Chic Laguna Beach, the jewel of the so-called California Riviera, has long been a favorite gay vacation spot. About midway between San Diego and Los Angeles and nicknamed SoHo-by-the-Sea, the area began attracting artists around the turn of the 20th century. A formal art colony was established in 1917, and since then this charming little community has retained its intimate scale and artsy vibe while developing an increasingly impressive crop of plush seaside hotels and superb restaurants.
In addition to painters and writers, Hollywood film stars—Douglas Fairbanks, Mary Pickford, Bette Davis, and Mickey Rooney–were an early presence in Laguna Beach. The early culturati helped establish what is still one of the nation’s outstanding community theaters, the Laguna Playhouse. The Festival of the Arts, a still-thriving showcase for local painters, sculptors, and other artists that began in 1932, sealed the town’s reputation as a cradle of West Coast creativity.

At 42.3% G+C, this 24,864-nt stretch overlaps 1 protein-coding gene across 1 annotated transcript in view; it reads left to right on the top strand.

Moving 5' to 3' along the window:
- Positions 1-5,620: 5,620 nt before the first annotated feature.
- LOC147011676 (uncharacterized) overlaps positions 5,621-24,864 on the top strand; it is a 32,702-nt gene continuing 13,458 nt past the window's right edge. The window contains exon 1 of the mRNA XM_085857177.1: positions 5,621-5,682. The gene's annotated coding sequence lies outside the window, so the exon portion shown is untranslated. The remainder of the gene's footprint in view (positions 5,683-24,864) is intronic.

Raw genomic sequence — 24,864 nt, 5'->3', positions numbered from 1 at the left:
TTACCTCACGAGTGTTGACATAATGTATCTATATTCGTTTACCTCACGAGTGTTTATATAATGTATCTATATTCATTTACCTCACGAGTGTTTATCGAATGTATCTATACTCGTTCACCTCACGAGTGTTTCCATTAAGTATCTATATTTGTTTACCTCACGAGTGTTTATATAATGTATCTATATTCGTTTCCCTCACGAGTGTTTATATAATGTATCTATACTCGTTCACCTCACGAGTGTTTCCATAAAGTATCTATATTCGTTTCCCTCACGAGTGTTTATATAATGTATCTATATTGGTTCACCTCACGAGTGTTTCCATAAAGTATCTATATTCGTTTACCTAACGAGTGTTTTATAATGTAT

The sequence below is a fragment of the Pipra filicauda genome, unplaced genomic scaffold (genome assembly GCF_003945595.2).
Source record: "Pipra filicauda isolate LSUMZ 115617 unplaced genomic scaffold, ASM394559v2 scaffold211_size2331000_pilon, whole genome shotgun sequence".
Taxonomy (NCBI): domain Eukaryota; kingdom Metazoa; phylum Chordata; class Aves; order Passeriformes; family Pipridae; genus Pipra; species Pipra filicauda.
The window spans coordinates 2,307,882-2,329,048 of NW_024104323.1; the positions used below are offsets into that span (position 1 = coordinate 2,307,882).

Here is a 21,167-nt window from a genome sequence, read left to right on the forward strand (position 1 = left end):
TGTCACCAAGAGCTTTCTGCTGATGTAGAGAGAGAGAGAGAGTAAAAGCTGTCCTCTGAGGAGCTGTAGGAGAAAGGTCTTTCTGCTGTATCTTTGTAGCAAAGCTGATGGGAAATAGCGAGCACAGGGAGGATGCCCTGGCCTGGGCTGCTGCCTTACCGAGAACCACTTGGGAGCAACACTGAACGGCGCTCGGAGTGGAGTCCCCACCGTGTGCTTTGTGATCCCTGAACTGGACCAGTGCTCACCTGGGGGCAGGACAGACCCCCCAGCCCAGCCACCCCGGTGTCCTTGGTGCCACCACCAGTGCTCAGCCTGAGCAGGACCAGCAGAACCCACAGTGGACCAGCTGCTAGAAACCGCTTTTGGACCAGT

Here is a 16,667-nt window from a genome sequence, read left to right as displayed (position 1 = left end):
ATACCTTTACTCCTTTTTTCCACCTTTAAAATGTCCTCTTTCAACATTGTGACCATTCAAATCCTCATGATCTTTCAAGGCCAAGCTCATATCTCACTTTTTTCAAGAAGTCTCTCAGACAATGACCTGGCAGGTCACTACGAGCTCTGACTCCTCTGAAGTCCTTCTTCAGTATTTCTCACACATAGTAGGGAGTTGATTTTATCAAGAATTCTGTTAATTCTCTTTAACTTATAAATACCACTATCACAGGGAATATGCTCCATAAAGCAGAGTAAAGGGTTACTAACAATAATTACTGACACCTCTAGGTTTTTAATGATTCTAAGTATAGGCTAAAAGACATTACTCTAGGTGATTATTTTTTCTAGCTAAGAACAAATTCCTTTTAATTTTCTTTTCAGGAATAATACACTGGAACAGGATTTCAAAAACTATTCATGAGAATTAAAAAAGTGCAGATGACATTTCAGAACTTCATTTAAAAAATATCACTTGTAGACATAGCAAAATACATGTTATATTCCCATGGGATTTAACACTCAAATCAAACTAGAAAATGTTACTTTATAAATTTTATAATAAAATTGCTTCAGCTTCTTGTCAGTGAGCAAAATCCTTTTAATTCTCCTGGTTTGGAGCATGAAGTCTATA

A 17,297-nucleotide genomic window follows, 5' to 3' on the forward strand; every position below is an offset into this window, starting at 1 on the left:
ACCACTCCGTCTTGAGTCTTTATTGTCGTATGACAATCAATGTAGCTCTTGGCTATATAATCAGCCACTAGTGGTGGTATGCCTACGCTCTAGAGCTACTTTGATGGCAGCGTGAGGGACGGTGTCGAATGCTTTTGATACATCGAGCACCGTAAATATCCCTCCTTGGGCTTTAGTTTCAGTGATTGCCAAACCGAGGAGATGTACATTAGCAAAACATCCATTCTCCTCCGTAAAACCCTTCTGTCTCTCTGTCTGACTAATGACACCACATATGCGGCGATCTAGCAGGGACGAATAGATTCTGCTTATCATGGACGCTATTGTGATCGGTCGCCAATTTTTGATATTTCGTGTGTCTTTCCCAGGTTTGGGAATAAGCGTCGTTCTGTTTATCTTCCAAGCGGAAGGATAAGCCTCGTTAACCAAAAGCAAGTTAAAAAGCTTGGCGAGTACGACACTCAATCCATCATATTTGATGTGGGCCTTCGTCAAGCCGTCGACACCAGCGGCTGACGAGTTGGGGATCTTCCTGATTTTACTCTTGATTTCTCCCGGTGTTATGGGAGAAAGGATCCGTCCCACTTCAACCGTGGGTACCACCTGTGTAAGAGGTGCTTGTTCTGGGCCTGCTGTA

The GLBT presence was very discreet during most of the 20th century, and there has been occasional tension between some of the town’s mainstream and gay business owners and even residents over the years. Laguna is, after all, a coastal arm of conservative Orange County. Nevertheless, by 1983 there were enough progressive residents to elect Robert Gentry the first openly gay mayor in the United States. Laguna later became the first town in Orange County to adopt an antidiscrimination policy that protected the rights of gays and lesbians.
Laguna today is a desirable getaway for couples seeking romance, and with California having legalized gay marriage in 2008, it’s quickly become a favorite locale for same-sex weddings and honeymoons. The ocean views and sandy beaches are spectacular, there’s noteworthy shopping and dining, and there’s one lively little gay bar—just enough nightlife to keep yourself occupied in the evening until another gorgeous day begins.